Employers argued before the Fair Work Commission that if their Sunday and holiday labour costs were reduced, they would hire more workers, and the Commission cited this logic in accepting employer demands for lower penalties. Now, with two full years of experience since the first reductions, there is growing evidence that the penalty rate reductions have not spurred job creation in retail and hospitality. To the contrary, our new report shows that employment growth in retail and hospitality has been far slower than in other parts of the economy (where penalty rates remained constant) -- and job-growth in the two sectors actually slowed by more than half after penalty rates began to fall.Read more
Australia’s economy continues to endure historically slow growth in wages and salaries, that is undermining household incomes, consumer spending, and economic growth. The Commonwealth government continues to predict an imminent rebound in wages – like in its most recent budget, where it yet again forecast wage growth accelerating quickly to 3.5% per year. But is the government willing to actually do anything to support wages?
The Centre for Future Work has released new research showing that just 3 specific actions by the Commonwealth government would lead to a significant rise in national wage growth, adding over $10 billion per year to aggregate wage income within three years. That doesn’t single-handedly solve the whole wages crisis, but it would be a big improvement.Read more
International evidence is clear that there is a strong, positive correlation between a country’s protection of labour freedoms, and the organising success and economic influence of unions. Improvements in basic labour rights and freedoms tend to be associated with increases in union membership (as a share of total employment). And stronger union membership, in turn, is associated with broader collective bargaining coverage, less poverty among working people, and less inequality.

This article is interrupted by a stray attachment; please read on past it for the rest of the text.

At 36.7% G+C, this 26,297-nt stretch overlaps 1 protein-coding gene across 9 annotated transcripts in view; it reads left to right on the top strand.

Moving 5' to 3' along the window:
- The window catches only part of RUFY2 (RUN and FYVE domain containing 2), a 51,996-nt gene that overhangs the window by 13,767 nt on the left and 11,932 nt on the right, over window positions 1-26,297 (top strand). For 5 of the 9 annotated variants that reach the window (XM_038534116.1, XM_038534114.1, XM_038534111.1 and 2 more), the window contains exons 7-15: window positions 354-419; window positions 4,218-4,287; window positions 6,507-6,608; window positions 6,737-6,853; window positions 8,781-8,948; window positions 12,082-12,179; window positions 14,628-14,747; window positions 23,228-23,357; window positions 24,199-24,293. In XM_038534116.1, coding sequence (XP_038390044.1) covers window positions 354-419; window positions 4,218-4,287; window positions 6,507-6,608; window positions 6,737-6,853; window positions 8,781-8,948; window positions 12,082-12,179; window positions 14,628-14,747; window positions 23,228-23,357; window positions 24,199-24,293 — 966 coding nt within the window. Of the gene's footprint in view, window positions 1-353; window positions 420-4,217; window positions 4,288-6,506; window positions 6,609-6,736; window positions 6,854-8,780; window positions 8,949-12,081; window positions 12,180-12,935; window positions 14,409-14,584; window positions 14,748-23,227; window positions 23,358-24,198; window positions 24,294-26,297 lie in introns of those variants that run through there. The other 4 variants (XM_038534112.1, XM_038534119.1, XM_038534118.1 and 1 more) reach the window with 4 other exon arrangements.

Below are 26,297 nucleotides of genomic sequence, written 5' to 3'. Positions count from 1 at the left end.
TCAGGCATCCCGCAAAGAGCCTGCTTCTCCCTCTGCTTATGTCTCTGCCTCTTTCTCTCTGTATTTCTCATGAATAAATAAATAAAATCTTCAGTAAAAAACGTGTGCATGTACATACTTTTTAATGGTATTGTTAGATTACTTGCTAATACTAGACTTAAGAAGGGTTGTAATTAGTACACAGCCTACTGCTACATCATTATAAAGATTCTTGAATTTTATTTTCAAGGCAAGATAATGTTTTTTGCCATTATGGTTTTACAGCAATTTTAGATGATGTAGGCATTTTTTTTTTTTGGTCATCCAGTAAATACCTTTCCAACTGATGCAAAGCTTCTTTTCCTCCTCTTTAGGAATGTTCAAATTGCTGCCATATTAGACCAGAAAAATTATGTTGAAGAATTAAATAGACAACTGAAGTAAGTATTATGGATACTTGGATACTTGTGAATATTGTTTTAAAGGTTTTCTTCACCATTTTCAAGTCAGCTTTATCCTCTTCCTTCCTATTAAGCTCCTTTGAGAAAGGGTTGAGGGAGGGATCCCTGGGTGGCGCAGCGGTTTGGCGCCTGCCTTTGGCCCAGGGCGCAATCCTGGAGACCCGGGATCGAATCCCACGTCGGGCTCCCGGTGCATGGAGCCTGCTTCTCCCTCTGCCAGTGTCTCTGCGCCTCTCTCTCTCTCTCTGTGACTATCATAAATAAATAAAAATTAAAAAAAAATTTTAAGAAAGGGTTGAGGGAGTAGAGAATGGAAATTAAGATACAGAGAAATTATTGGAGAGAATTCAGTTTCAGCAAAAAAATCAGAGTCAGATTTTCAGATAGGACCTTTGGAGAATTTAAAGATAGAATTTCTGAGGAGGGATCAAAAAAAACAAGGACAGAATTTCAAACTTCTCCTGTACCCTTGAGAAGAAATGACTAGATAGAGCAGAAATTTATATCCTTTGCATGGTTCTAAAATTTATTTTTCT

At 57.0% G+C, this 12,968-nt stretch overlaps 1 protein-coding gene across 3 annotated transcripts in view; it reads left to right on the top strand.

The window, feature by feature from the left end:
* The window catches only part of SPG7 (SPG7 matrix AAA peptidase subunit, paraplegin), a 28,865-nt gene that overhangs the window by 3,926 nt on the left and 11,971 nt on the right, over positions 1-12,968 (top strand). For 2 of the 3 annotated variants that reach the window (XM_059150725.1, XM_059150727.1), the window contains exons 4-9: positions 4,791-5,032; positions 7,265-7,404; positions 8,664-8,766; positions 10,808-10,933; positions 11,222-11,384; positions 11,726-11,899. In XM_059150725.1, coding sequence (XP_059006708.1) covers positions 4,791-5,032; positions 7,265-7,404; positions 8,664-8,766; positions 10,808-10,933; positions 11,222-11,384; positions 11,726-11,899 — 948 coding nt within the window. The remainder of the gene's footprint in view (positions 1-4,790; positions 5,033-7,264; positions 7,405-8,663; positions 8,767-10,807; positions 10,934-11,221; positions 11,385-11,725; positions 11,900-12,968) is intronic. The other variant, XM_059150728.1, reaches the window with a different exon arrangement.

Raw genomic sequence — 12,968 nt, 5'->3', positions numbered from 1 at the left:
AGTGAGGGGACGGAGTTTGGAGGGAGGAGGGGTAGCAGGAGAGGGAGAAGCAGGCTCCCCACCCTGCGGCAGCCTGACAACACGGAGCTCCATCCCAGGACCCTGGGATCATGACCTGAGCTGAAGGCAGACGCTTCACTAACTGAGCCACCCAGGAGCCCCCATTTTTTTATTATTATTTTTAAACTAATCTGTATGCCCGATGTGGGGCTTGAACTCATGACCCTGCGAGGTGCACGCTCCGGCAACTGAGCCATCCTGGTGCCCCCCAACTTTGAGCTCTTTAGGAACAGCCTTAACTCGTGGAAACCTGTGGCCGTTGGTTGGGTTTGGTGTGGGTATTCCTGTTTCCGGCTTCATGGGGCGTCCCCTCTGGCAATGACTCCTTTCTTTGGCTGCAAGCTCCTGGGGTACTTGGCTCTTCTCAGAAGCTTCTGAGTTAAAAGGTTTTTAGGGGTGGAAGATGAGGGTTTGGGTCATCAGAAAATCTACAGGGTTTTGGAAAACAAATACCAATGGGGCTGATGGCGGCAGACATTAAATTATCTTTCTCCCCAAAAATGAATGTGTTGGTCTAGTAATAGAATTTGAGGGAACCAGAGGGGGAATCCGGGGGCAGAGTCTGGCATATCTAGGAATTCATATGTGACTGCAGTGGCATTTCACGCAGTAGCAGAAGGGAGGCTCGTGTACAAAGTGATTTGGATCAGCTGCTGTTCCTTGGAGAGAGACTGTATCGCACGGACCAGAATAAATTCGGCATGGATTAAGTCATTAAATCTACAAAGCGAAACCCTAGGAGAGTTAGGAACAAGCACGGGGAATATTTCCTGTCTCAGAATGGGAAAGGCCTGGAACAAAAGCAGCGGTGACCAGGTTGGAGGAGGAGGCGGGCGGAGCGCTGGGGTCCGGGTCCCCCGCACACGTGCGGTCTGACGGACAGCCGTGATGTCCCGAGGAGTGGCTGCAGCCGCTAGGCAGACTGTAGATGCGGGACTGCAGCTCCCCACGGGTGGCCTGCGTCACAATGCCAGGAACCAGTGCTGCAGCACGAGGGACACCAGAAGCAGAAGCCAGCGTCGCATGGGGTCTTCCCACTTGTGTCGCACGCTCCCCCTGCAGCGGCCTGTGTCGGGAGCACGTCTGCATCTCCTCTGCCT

Australia has a poor record of protecting basic worker and labour rights and freedoms: including rights to assembly, rights to organise, rights to due process, and rights to strike. According to the World Economic Forum (a generally business-friendly international policy organisation), Australia ranks 5th last among OECD countries in protecting worker rights.
A new study from the Centre for Future Work documents the correlation between workers' rights and union organising - and shows they are two sides of the same coin. And that correlation between workers' rights and the success of unions suggests that unions in Australia will need to continue their campaign to "Change the Rules" of Australia's labour market (including improving basic rights for workers to organise, bargain collectively, and take industrial action). Winning better legal and regulatory protections for workers seems essential to workers' ability to build stable, influential unions, and use those unions to improve their lives.Read more
Centre for Future Work Economist Alison Pennington recently gave a keynote address to hundreds of delegates at the ATIA International Taxi Conference, held this year in Gold Coast, QLD.
Her presentation discussed the historical, economic, and moral context for the rise of "gig-economy" businesses, such as Uber. She reviewed Uber's business model, and the company's recent IPO, in detail, arguing that it depends on underpayment of its drivers -- who for all practical purposes are "employees," even if current labour laws do not always explicitly recognise them as such.
Growing competition, regulatory and legal problems, and growing resistance to the ultra-precarious and low-wage incomes offered in this type of work suggest that the future success of digital platform businesses like Uber is very much in doubt.
Pennington also referenced findings of our previous paper estimating the net incomes of Uber-X drivers in 6 Australian cities.
Please view Alison Pennington's full presentation here.